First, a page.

Marc Sorca '79 is bringing opera to the masses
By Rebecca Binder '02
Some things about opera will never change. Black tie and long
dresses are still apropos at the New York Metropolitan Opera on Saturday nights.
The sullen, pierced teenager with baggy jeans, backwards baseball hat and hands
in pockets will most likely draw scathing glances as he slinks to his seat
(even if his seat is in the Grand Tier) for some time to come. But traditional
opera lovers will need to get used to the pierced neophyte, because the audience
for opera is not only growing, but also getting younger and becoming more diverse,
both economically and socially.
Despite the fears caused by ChevronTexaco’s withdrawal from sponsoring
the radio broadcasts of the Metropolitan Opera, opera in the United States
is in the midst of a resurgence of popularity in nearly every strata of society.
Far from being in danger of becoming outdated, a museum art form, opera is
enjoying a renaissance of sorts. New works are being written. New opera companies
have been established, and older ones are growing. And attendance figures are
strong, too: the opera audience is the only arts audience that has grown steadily
in the past 15 years, and it has also grown younger; the median age has declined,
with the 18- to 34-year-old age category having the greatest surge in growth.
"Opera has enjoyed tremendous growth over the past decade,” says
Marc Scorca ’79. And he should know: He is president and C.E.O. of Washington,
D.C.-based Opera America, a nonprofit organization that promotes the creation
of opera and excellence in the production of opera, as well as helping to strengthen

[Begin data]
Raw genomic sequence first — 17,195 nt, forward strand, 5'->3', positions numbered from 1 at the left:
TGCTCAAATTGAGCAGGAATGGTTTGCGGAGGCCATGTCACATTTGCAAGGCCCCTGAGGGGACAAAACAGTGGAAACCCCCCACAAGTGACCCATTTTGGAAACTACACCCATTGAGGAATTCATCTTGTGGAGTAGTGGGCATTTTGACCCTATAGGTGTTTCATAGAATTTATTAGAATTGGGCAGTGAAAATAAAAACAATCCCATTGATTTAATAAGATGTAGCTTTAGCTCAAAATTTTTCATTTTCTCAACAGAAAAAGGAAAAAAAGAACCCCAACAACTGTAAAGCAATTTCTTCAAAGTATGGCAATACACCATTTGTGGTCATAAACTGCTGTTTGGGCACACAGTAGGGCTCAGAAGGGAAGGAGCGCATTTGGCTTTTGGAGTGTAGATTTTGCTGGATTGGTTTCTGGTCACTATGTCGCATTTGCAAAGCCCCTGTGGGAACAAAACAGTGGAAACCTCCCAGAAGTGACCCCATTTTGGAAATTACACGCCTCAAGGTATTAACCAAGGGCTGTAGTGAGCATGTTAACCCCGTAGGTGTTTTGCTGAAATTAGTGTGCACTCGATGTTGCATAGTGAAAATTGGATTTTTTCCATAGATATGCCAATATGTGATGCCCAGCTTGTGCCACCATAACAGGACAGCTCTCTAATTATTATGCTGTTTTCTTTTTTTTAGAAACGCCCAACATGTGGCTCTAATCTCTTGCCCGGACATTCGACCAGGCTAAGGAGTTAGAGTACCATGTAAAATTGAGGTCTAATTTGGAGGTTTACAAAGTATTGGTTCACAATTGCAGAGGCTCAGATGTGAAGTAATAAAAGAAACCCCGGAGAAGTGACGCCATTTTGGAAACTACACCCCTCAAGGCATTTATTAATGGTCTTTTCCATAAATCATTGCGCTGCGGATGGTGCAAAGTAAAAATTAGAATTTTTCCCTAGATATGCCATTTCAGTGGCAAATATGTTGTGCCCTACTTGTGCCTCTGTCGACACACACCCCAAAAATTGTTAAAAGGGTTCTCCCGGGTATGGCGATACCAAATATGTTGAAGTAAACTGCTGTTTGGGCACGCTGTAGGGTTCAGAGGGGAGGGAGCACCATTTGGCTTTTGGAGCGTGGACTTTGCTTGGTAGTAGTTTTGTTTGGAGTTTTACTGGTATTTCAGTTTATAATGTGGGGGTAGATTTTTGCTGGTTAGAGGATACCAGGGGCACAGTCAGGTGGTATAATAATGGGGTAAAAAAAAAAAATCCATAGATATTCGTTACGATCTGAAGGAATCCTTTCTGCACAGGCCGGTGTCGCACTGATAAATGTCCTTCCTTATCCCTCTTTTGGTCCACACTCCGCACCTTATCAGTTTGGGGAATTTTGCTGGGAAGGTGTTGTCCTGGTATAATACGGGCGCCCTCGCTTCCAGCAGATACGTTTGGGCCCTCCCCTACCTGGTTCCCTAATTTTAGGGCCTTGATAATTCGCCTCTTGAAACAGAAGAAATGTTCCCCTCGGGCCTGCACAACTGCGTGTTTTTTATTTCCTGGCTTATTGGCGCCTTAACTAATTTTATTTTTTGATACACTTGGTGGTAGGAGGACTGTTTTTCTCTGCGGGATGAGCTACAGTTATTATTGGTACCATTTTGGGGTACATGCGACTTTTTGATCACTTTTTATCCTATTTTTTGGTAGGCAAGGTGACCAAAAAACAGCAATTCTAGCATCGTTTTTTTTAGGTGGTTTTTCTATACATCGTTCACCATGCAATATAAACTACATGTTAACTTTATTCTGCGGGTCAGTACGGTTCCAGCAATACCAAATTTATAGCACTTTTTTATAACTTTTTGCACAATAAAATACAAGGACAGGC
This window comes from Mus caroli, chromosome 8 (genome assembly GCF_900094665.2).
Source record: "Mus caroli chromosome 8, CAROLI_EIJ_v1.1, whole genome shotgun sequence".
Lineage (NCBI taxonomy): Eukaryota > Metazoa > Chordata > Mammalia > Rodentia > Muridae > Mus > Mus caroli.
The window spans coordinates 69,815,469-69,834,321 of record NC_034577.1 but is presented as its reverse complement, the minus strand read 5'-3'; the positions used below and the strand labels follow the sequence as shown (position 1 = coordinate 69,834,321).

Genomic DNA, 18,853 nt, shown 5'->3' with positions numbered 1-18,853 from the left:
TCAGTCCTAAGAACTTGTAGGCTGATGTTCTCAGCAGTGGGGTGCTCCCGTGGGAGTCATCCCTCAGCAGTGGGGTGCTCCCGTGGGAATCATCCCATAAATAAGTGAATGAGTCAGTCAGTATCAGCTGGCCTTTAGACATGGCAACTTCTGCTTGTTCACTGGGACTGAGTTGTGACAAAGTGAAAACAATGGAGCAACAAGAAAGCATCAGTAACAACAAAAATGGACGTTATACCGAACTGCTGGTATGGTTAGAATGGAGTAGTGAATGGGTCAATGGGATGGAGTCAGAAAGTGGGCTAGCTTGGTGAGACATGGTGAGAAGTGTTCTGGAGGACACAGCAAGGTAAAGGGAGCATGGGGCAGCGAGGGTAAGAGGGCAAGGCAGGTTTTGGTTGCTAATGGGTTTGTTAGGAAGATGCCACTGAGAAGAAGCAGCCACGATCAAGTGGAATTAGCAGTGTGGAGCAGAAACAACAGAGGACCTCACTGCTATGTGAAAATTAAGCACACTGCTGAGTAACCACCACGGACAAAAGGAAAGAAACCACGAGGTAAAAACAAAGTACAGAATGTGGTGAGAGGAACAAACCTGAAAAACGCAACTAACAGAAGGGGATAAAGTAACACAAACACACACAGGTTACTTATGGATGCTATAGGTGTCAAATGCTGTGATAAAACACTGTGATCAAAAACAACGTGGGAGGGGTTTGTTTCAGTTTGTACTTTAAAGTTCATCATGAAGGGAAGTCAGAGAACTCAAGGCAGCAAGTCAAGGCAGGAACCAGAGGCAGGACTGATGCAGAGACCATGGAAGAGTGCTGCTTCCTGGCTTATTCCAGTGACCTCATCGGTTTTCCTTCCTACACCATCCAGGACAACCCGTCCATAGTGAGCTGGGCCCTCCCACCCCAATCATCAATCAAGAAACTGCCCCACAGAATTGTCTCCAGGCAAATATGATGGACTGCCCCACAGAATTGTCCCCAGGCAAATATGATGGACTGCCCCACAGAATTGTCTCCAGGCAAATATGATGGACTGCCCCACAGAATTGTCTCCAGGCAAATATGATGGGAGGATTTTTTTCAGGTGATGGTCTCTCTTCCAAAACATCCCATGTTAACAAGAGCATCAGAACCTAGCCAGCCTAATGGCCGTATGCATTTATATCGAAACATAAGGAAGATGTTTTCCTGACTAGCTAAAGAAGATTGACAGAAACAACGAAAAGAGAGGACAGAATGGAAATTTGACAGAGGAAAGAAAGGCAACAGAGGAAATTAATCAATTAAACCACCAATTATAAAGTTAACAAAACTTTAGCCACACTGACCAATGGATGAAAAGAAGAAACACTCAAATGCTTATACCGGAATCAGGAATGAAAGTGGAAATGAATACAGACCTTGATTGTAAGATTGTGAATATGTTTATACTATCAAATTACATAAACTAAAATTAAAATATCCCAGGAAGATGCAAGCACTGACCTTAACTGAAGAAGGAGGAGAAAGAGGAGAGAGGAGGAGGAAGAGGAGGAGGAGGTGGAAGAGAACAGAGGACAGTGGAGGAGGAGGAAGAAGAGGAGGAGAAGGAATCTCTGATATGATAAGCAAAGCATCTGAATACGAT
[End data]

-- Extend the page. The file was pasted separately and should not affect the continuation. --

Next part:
opera companies and developing broad and deep audiences.
Meredith Hall in Opera Atelier’s production of Claudio Monteverdi’s The
Coronation of Poppea.
In March 2002, Opera America, along with the Association of Performing
Arts Presenters, American Symphony Orchestra League, Dance/USA and Theatre
Group, formed the Performing Arts Research Coalition (PARC) to study public
attitudes toward the performing arts. “The act of going to an arts performance,” Scorca
says, "where you see your neighbors and share a special moment with them,
where you learn about yourself and your emotional reactions to what’s
on stage—that transformative power is central to why we work as hard
as we do in the nonprofit performing arts. So we wanted to discover how members
of the public ascribe value to this arts experience.” To that end, the
coalition initiated a three-year research project that will survey public attitudes
in 10 regions. In March 2003, they published the results from the first five
areas: Alaska, Cincinnati, Denver, Pittsburgh and Seattle. “The
results,” Scorca says, “are very encouraging.”
The study found that the audience for live, professional performing arts, at
least in the five cities included in the project, was larger than the audience
for live, professional sporting events. (Scorca stresses the “live, professional” qualifier;
one televised Superbowl would cause the arts
attendance figures to pale in comparison.) Also, arts attendees tended to be
more active in their communities and are more likely to volunteer. The findings
that most stand out, however, suggest that the typical vision of the opera
audience as “old, rich and white” is becoming more a myth than
a reality. The PARC project found very little relationship between age and
attendance; middle-income households attend as often as higher-income households.
The only characteristic that seemed relevant, the study found, was a strong
relationship between level of education and attendance; well-educated people
tended to be more frequent attendees.
Why education? Nobody’s sure yet, but the topic is begging to be explored. “It
may be an issue of exposure,” Scorca offers. “During a longer period
of education there are more opportunities to explore the arts and do coursework
in the arts. That’s something that needs to be researched.”
Photo: Frank Ward